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The train rolls on: Chuck Pagano is the Bears’ new defensive coordinator

An experienced defensive mind, Pagano gets the coveted helm of the NFL’s best defense. What a lucky man.

Buffalo Bills v Indianapolis Colts

After losing Vic Fangio to a head coaching job with the Broncos earlier this week, the Bears have hired former Colts head coach Chuck Pagano to be their new defensive coordinator, according to the Bears themselves. The Bears had brought in Pagano for an interview Friday afternoon, and it’s evident that interview went very well.

Pagano was last seen in Indianapolis in 2017 as the Colts meandered about to a 4-12 record under his guidance as head coach. The 58-year-old took some time off from the game after being unceremoniously fired last off-season. That final mark shouldn’t overshadow just how bright of a defensive mind and leader he’s proven to be during his lengthy time in the NFL. It’s an impressive and extensive resume that the Bears couldn’t overlook.

Before taking the Colts to the playoffs in his first three seasons in Indianapolis from 2012-2014, Pagano was a secondary coach and defensive coordinator with the Ravens from 2008-2011. The Ravens never had a pass defense worse than seventh overall in DVOA over the course of Pagano’s four seasons in Baltimore. When he took over as defensive coordinator in 2011, the Ravens had the NFL’s best defense in DVOA and went to the 2012 AFC Championship Game. Guys like Ed Reed (23 interceptions from 2008 to 2010) and Terrell Suggs (2011 Defensive Player of the Year) also enjoyed some of their best and most productive years in large part thanks to Pagano’s coaching. The future Hall of Famer in Reed that was near the end of his career during Pagano’s time in Baltimore stands out in particular. Pagano has a successful secondary background, and it paid off for arguably the best safety to ever play. Paging Eddie Jackson and Kyle Fuller.

Aside from Indianapolis and Baltimore, largely everywhere Pagano has been he’s turned a defense he was a part of into gold. When he was with the Raiders as a defensive backs coach from 2005-2006, Oakland had the league’s fourth best passing defense by DVOA. That was a team that ended up going 2-14, so think about the level of (minimal) talent at Pagano’s disposal. Though, former All-Pros like Nhamdi Asomugha shined under Pagano’s mentorship, and it didn’t matter.

Before Oakland, Pagano made his hay with the Browns as a secondary coach from 2001-2004. There, Cleveland never had a defense worse than No. 11 overall in his four seasons. Yes, those very same formerly porous Browns.

If there’s a man (or at least one of them) that can adjust to a quick change of scenery with whatever talent’s available, it’s Pagano. If there’s a man that can help maintain the NFL’s best active defense with the Bears, it’s Pagano. That’s the challenge now. Something says the Bears should be fine with Khalil Mack, Eddie Jackson, and Roquan Smith, among others. But Pagano must still park the car oh so carefully.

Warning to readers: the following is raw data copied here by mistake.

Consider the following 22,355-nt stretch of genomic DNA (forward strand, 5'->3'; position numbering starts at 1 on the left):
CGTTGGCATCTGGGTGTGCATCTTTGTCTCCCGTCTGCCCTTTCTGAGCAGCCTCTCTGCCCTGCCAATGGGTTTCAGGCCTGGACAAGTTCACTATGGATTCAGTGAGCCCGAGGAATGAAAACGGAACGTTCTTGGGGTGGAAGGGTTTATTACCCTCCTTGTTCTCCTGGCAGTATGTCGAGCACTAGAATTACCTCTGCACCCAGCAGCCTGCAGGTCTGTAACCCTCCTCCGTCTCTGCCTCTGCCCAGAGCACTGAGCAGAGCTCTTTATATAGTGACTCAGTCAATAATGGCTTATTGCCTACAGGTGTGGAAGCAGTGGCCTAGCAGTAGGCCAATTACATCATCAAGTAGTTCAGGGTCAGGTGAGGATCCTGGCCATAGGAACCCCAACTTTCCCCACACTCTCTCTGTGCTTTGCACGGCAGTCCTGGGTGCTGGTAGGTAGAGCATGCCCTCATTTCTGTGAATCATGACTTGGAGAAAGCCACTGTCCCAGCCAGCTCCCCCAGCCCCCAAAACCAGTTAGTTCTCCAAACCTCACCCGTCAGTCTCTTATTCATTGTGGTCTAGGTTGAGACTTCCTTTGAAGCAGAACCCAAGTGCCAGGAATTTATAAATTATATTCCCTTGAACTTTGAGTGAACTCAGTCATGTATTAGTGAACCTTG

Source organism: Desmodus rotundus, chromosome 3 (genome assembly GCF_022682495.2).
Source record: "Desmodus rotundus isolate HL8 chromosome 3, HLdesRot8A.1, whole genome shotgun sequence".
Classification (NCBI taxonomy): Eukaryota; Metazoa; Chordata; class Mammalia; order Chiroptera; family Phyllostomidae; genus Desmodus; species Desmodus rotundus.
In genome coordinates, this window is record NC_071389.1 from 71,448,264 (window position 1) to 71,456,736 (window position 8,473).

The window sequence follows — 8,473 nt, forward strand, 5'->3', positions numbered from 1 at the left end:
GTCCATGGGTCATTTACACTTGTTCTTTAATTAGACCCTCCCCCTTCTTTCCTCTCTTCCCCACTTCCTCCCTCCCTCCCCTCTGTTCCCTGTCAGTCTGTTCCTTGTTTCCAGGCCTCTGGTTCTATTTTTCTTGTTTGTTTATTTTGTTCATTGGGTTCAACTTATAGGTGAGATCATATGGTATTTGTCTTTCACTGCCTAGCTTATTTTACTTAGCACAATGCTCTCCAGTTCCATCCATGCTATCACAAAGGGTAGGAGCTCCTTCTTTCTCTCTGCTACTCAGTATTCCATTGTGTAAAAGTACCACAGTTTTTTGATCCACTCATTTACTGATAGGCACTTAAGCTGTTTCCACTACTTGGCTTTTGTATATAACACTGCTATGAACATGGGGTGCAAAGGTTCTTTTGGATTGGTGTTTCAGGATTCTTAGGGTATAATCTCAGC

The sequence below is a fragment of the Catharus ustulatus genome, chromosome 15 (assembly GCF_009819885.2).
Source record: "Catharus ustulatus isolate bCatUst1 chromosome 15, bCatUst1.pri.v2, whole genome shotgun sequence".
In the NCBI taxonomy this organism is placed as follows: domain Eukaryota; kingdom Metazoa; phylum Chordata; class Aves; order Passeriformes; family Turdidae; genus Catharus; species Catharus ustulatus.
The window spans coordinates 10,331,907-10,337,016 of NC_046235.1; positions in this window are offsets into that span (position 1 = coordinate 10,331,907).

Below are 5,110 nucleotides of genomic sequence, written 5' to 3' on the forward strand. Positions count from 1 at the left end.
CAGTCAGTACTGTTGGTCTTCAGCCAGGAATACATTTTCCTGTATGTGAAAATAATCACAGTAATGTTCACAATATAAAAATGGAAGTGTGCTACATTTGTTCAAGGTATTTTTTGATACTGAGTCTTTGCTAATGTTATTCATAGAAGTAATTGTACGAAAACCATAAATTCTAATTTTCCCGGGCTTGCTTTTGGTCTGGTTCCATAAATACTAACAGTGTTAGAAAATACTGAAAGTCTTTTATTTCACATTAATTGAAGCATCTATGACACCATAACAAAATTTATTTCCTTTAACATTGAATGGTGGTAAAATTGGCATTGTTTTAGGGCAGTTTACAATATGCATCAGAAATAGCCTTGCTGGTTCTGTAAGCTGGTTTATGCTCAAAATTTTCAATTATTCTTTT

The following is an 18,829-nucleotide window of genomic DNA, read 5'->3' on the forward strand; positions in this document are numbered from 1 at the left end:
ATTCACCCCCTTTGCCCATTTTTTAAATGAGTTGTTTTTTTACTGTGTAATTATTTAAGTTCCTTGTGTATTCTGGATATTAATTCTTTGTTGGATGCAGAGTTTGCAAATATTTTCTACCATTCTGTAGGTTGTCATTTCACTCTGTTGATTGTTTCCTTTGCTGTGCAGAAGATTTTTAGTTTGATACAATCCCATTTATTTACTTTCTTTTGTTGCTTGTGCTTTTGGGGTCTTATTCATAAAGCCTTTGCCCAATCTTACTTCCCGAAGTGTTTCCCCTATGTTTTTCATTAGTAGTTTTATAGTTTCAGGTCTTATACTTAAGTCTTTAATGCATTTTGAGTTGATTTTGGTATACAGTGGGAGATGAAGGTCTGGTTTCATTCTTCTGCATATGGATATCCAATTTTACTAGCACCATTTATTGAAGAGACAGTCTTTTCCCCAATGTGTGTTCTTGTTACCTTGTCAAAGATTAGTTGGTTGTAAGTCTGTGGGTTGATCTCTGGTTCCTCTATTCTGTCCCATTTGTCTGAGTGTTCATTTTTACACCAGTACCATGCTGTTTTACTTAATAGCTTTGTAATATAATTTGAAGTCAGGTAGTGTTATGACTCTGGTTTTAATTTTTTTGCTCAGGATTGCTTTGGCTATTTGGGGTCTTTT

A year after the Bears lead the NFL in takeaways (36), finished with the best overall DVOA, and had one of the five best pass defenses ever, it’s Pagano’s mandate to make sure the Bears maintain that high level of play. If there’s a drop off, it’s Pagano’s responsibility to make sure it’s minimal and more due to the cruel nature of injury and turnover variance, than anything to do with his coaching. If there’s an uptick in play for the Bears in the coming years, even better.

Pagano is renown around the league for his work with defensive backs and his steady hand as a coach. His 3-4 scheme (which is similar to Fangio’s) relies on creative pressures up front: not necessarily blitzing more, but making sure that pressures are consistently mixed up from standard and basic alignments. Rarely are there two or three-man pass rushes in this system, and that’s a good sign for a team like the Bears with arguably the best collective front seven talent in pro football. It’s about consistently attacking and making sure the opponent never knows where the attack is coming from. The zone blitz will be a Bears mainstay for awhile.

The fact that Pagano is a secondary guru means none of Jackson, Kyle Fuller, and the Bears’ secondary company should have their play suffer as a consequence with this pressure and front seven emphasis. If anything, they’ll have a chance to continue to grow and make even more plays on the ball, especially Jackson: as minimal as that growth may be from the heights they’ve already reached.

What Pagano’s hire gives the Bears most importantly is the freedom to maintain the same game-planning and locker room dynamic they possessed with Matt Nagy and Fangio in 2018. Pagano’s presence as a savvy defensive leader and coach allows Nagy to focus on the Bears offense in a similar fashion to 2018. He will let Nagy be Nagy, and Nagy will let be Pagano be himself and operate freely in return.

The coming days and weeks present the best opportunity for Pagano to hand pick his Chicago defensive staff, another important obstacle. But the hard part of nailing down the all-important coordinator is over. For a team that will be a chic Super Bowl pick come September 2019, the Bears have their defensive coordinator in Pagano to help them achieve that lofty February goal.

Oh by the way: the last two great NFL defenses in the 2013 Seahawks and 2015 Broncos changed their coordinators from the year before, improved, and then ended up lifting Lombardi trophies.

Your move, Pagano.

Robert is the Editor-in-chief of The Blitz Network, the managing editor of Windy City Gridiron, and has a host of bylines for many fine publications. You can follow him on Twitter @RobertZeglinski.